The fragrance industry is quite progressive.  Perfumers owe much to the chemists who are creating molecules that have never been isolated or smelled before! That’s pretty crazy when you think about it. You may smell something next year that no one has ever smelled. It’s like discovering a new color or semi-tone. I think the industry is opening up and people are excited about the nuts and bolts that make fragrances such a big part of our life. The sense of smell will have its day in the arts.



Least Ingredients:
S.W. Basics

Of all the small-batch, all-natural skincare lines currently being crafted in Brooklyn kitchens, S.W. Basics has paved the way for responsible growth. Now manufactured in various small and organic factories throughout the U.S. (some products are still made in their Greenpoint kitchen), S.W. Basics products were the dream of holistic nutritionist, personal trainer and proud owner of extremely sensitive skin Adina Grigore, who searched fruitlessly for cleansers that were free of harmful ingredients, both to her skin and the environment. Most products contain only three ingredients, including the organic cleanser ($24, mini size $12), made with rosewater, tea tree oil and vegetable glycerin. Grigore’s best work, however, may be the apple cider vinegar toner ($24, mini size $12), which will turn even people who either don’t know what toner is or think it’s a waste of time into total toner evangelists. Available at various Brooklyn retailers.

Q&A with Adina Grigore, founder of S.W. Basics:

What’s so bad about unnatural products?
It’s not that synthetic ingredients are inherently bad, most of the world is synthetic at this point. The issue is how much of what we are using is synthetic, and how much of it has been connected to negative health consequences (ranging from itchy skin and rashes to hormone disruption and cancer). In beauty, it happens to be particularly bad because the industry is virtually un-regulated. That’s great for Etsy sellers, but not so great for your health and safety. You can find plenty of research that tells you that in small quantities, un-natural products are not that bad for you. The problem is no woman uses small quantities of beauty products, so we’re getting way higher dosages of these chemicals than is safe. Oh, if that’s not enough, they’re also terrible for the environment and wild animals. But there are so, so, so many natural alternatives these days!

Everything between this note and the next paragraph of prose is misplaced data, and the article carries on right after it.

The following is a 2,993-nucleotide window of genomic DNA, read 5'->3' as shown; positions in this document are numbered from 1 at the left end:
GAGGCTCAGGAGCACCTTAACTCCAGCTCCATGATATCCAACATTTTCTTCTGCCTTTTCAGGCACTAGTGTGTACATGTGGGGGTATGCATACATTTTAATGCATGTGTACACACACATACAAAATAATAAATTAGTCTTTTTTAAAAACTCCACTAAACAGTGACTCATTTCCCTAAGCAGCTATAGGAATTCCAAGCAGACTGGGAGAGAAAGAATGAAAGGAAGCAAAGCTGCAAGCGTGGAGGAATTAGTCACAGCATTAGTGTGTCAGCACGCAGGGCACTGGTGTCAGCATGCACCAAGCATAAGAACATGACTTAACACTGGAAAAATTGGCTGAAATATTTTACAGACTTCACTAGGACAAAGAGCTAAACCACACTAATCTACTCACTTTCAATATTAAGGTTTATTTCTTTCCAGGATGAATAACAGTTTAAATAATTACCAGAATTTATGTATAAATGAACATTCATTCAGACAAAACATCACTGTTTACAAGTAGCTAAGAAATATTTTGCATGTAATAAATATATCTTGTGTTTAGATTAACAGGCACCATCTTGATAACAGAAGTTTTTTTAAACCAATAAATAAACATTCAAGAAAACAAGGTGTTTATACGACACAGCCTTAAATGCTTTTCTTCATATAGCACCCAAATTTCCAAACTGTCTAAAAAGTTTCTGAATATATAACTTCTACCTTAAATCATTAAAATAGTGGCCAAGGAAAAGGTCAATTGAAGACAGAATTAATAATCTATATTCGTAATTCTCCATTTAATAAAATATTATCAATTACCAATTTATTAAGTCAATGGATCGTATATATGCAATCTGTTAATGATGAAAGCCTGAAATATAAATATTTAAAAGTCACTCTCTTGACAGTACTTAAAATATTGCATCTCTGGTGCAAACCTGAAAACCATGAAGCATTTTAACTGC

What’s one thing everyone should be doing for their skin? 
Use less products in general. Give your skin a break. Try going makeup-free, try skipping your face wash for a day, try washing with water only once or twice. It sounds terrifying to a lot of people but it will change your skin instantly, and it will reset you in a way that makes your products work more effectively!What are some of the biggest beauty mistakes you see people making?
Not taking their makeup off at night, over-cleansing their skin, eating a horrible diet while spending a lot of money on products, and by far, hating their skin even when it’s gorgeous and perfectly flawed just as it should be.


Best-Smelling Products:
Like many other products of its kind (all-natural, small-batch goods), Soapwalla was born out of its founder’s sensitive skin, causing Rachel Winard, former classical violinist at Juilliard and Columbia Law grad, to forgo high art and corporate life and focus on creating Soapwalla, her line of products that nourishes even the most irritable of skin—Winard herself has systemic lupus, which, at its worst, can make her skin sensitive even to water. A four-month trip to India in 2006 to study Ayurvedic treatments and ashtanga yoga resulted in Soapwalla’s all-encompassing philosophy of treating the skin the same way one treats the stomach: “If I refuse to put something in my body, I don’t want to put it on my body, either,” Winard declares.The all-natural deodorant cream ($14) is a favorite alternative to the potentially harmful additives found in most drug store brands like sodium laureth sulfate, parabens, petroleum, aluminum zirconium and other harsh chemicals, which means that while it isn’t an antiperspirant, it’ll make your smellier bits much less so, with the pleasant addition of lavender, peppermint, orange and sunflower. But as for scent, Soapwalla’s highly concentrated Luxurious Body Oil ($28), which smells of potent ginger and lemongrass, might just be the best skincare product we’ve ever sniffed. Available at various Brooklyn retailers.